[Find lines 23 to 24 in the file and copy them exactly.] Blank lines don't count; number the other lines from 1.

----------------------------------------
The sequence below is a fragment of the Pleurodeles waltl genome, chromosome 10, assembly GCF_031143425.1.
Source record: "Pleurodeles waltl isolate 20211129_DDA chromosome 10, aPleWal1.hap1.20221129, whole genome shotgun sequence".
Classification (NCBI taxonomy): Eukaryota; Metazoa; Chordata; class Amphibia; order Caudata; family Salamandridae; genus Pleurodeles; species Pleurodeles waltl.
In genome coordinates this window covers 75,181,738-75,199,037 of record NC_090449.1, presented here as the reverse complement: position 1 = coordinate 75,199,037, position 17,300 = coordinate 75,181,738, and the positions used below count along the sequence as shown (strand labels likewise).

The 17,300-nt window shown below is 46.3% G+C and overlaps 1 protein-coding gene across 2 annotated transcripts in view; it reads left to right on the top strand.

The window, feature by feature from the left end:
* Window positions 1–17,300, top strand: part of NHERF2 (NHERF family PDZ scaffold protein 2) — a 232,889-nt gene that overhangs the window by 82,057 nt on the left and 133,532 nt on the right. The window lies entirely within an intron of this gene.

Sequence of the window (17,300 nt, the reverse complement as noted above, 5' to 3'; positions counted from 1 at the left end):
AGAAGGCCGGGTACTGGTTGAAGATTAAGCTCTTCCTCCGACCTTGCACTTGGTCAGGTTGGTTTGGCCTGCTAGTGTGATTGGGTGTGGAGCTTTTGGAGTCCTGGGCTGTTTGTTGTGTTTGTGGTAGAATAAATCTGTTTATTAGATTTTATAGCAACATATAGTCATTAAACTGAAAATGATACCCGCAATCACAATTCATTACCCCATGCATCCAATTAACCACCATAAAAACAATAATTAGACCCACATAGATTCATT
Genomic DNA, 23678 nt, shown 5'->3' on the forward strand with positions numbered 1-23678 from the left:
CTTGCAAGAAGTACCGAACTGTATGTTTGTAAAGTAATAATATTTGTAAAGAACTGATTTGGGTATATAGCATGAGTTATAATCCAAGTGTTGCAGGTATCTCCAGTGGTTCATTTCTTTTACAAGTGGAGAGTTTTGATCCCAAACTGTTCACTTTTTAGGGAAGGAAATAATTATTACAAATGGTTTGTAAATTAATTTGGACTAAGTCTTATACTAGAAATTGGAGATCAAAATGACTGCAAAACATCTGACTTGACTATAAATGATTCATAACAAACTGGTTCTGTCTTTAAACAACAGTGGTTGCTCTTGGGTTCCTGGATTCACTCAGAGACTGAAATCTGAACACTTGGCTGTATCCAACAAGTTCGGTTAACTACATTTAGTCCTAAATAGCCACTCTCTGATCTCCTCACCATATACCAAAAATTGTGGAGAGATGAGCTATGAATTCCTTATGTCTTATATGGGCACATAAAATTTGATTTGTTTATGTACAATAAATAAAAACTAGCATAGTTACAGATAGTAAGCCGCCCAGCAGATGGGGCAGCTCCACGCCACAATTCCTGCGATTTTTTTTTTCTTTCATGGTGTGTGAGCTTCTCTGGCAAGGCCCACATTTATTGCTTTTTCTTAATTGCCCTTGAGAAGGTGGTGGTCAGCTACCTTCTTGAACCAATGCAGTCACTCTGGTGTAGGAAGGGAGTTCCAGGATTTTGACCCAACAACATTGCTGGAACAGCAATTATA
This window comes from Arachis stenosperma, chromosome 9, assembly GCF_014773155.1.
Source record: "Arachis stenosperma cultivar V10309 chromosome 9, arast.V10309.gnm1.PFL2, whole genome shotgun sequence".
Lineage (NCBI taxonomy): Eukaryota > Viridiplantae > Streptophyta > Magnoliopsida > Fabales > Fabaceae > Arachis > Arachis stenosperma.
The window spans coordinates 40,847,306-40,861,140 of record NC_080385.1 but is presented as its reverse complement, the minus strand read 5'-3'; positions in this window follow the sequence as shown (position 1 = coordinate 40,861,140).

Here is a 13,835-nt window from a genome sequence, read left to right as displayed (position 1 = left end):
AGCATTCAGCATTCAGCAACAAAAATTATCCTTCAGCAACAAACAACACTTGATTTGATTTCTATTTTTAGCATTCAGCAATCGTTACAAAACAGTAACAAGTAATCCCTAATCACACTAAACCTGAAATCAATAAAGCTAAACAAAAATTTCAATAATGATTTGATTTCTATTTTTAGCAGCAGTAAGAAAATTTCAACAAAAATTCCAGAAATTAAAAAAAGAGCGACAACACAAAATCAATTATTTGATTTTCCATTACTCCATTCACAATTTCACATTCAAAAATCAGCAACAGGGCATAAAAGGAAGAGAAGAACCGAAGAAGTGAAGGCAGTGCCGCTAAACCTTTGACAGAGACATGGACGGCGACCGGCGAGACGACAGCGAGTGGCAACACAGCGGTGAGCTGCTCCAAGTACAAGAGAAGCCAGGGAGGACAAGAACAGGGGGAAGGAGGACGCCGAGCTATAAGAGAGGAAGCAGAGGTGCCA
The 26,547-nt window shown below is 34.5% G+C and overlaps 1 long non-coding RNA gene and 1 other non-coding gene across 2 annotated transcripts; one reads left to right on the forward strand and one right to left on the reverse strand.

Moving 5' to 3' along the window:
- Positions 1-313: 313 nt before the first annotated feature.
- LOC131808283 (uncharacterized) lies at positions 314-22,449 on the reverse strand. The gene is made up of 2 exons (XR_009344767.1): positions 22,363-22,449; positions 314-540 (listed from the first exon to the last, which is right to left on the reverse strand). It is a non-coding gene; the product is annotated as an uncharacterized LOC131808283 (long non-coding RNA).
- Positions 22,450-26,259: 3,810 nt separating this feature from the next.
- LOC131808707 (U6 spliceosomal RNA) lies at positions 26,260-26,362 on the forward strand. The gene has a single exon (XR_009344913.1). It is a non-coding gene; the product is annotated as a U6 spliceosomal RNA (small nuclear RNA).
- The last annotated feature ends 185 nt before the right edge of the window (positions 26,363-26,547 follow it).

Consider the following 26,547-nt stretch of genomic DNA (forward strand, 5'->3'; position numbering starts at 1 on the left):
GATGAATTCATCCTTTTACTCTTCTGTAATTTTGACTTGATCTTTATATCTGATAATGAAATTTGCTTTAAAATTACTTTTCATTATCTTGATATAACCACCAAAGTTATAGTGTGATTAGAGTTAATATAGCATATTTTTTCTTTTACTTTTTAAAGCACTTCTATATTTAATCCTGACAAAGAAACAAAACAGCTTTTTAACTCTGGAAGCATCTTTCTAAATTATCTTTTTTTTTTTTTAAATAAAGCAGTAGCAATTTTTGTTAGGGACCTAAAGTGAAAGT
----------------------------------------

- LOC131808707 (U6 spliceosomal RNA) lies at positions 26,260-26,362 on the forward strand. The gene has a single exon (XR_009344913.1). It is a non-coding gene; the product is annotated as a U6 spliceosomal RNA (small nuclear RNA).
- The last annotated feature ends 185 nt before the right edge of the window (positions 26,363-26,547 follow it).